Thesis / Projects
Research or Master Projects
Master’s and Bachelor’s Theses
How to get a topic?
Please talk to members of the lab about potential topics or have a look at the list of open topics below (note that sometimes the list gets outdated). General topics and fields of research can typically be found on the personal pages of the individual group members. We generally advise everybody to browse through the lab website, have a look at the group and individual member pages to find a topic of your interest. Then please contact the persons that work on topics of your interest directly. Another option is to register on our mailing list on which we highlight invited talks, and possible topics for Master’s and Bachelor’s thesis. You can register for this list here.
- Classification of Large Vessel Occlusions using Graph Deep Learning
- Covert Channel Vulnerabilities of Online Marketplaces – Impact on Antitrust Laws
- Content-based Image Retrieval based on compositional elements for art historical images
A Master’s/Bachelor’s thesis consists of the following parts:
- The thesis itself
- An implementation of the method/s
- Participation in the respective colloquium
- A short presentation of the topic at the beginning of the work
- A final presentation shortly before the end of the thesis
Every colloquium takes place on a weekly basis. Please refer to the course list on the chair’s website for the individual day and time of the respective colloquium.
In the colloquium, we read and discuss scientific articles that focus on a selected topics. The goal is to acquire additional experience, both in paper reading as a skill in its own right, and in other topic ibesides the current thesis. Additionally, the colloquium offers students a platform to give presentations on their work.
Thus, every student who writes a thesis at the lab is asked to participate in at least 50% of the group meetings. Papers that will be discussed will be shared via the colloquium mailing list a couple of days before the meeting.
In the course of his/her thesis, each students must give a short presentation at the beginning of his/her work. The short presentation should not exceed 10 minutes. It should give an introduction to the topic of the thesis, and the chosen approaches for successful completion of the thesis.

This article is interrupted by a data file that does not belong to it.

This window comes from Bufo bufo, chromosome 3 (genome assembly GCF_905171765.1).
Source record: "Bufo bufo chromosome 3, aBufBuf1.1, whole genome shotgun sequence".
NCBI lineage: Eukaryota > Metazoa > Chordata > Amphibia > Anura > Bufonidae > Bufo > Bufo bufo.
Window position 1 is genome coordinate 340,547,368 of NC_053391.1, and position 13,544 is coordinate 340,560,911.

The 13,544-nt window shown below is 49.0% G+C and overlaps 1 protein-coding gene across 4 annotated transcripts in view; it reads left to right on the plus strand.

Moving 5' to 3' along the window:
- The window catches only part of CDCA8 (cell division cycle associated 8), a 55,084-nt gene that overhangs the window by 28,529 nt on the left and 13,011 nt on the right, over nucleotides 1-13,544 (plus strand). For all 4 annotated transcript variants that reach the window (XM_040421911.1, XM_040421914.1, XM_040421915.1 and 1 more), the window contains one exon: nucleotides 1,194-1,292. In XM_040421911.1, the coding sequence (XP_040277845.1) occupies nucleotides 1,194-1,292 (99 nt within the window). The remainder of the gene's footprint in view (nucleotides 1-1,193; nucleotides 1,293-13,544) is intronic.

About 6 weeks before the thesis finishes, the final presentation takes place. This is a 30 minutes talk that should include all results the candidate has achieved so far. However, it is clear that these results are not necessarily “final”; our experience has shown that while discussing the work with a little more concrete data, different people often come up with interesting ideas. Thus, we find it reasonable to have such a discussion before the actual deadline for handing in the thesis. The templates for the slides are the same as for the short presentation.
Writing the Thesis
Writing a thesis, i.e. a many-pages long scientific text, must be practiced. There are a number of rules that should be kept in mind. First of all, the formatting is done in LaTeX. You will need some proficiency in bibtex as well, in order to cite relevant related work. When typesetting math, your readers have particular expectations on what elements should be bold face, italic or slanted.
A good starter is the short math guide from the AMS. It is good practice to discuss content and formatting with your advisor once the first couple of sections have been written / in a very early stage of the work. Also note that the thesis guidelines define several rules for the typesetting of equations, e.g. matrices and vectors are bold, scalar values not.